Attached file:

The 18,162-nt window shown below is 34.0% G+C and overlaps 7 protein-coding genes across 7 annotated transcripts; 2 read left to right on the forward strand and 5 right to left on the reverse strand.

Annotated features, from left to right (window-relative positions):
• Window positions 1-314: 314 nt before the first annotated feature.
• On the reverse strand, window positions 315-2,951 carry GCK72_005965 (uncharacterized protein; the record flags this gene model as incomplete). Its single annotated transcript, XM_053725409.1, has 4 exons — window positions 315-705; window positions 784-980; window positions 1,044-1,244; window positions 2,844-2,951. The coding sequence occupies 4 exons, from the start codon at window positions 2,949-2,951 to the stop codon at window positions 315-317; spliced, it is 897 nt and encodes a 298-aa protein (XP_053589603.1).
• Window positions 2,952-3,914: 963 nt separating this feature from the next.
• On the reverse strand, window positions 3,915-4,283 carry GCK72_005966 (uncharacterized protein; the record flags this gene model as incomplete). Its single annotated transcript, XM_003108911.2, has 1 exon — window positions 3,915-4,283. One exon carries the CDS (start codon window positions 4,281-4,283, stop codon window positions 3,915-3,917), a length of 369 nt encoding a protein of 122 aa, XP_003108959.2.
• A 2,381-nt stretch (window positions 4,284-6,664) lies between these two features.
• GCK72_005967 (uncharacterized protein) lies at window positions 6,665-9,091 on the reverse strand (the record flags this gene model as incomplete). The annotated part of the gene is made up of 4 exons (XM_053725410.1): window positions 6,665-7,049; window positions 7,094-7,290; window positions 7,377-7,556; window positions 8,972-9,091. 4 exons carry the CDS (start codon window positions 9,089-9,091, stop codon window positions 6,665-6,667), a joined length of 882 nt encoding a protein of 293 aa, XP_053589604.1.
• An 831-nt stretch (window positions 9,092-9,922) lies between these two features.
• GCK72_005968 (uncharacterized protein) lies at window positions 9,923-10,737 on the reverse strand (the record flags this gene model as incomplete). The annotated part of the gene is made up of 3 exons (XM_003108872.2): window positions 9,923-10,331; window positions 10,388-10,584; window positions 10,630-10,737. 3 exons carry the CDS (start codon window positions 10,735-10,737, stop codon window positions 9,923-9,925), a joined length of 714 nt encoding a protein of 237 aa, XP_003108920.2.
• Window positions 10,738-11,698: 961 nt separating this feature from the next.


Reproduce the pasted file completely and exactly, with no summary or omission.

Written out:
The 18,162-nt window shown below is 34.0% G+C and overlaps 7 protein-coding genes across 7 annotated transcripts; 2 read left to right on the forward strand and 5 right to left on the reverse strand.

Annotated features, from left to right (window-relative positions):
• Window positions 1-314: 314 nt before the first annotated feature.
• On the reverse strand, window positions 315-2,951 carry GCK72_005965 (uncharacterized protein; the record flags this gene model as incomplete). Its single annotated transcript, XM_053725409.1, has 4 exons — window positions 315-705; window positions 784-980; window positions 1,044-1,244; window positions 2,844-2,951. The coding sequence occupies 4 exons, from the start codon at window positions 2,949-2,951 to the stop codon at window positions 315-317; spliced, it is 897 nt and encodes a 298-aa protein (XP_053589603.1).
• Window positions 2,952-3,914: 963 nt separating this feature from the next.
• On the reverse strand, window positions 3,915-4,283 carry GCK72_005966 (uncharacterized protein; the record flags this gene model as incomplete). Its single annotated transcript, XM_003108911.2, has 1 exon — window positions 3,915-4,283. One exon carries the CDS (start codon window positions 4,281-4,283, stop codon window positions 3,915-3,917), a length of 369 nt encoding a protein of 122 aa, XP_003108959.2.
• A 2,381-nt stretch (window positions 4,284-6,664) lies between these two features.
• GCK72_005967 (uncharacterized protein) lies at window positions 6,665-9,091 on the reverse strand (the record flags this gene model as incomplete). The annotated part of the gene is made up of 4 exons (XM_053725410.1): window positions 6,665-7,049; window positions 7,094-7,290; window positions 7,377-7,556; window positions 8,972-9,091. 4 exons carry the CDS (start codon window positions 9,089-9,091, stop codon window positions 6,665-6,667), a joined length of 882 nt encoding a protein of 293 aa, XP_053589604.1.
• An 831-nt stretch (window positions 9,092-9,922) lies between these two features.
• GCK72_005968 (uncharacterized protein) lies at window positions 9,923-10,737 on the reverse strand (the record flags this gene model as incomplete). The annotated part of the gene is made up of 3 exons (XM_003108872.2): window positions 9,923-10,331; window positions 10,388-10,584; window positions 10,630-10,737. 3 exons carry the CDS (start codon window positions 10,735-10,737, stop codon window positions 9,923-9,925), a joined length of 714 nt encoding a protein of 237 aa, XP_003108920.2.
• Window positions 10,738-11,698: 961 nt separating this feature from the next.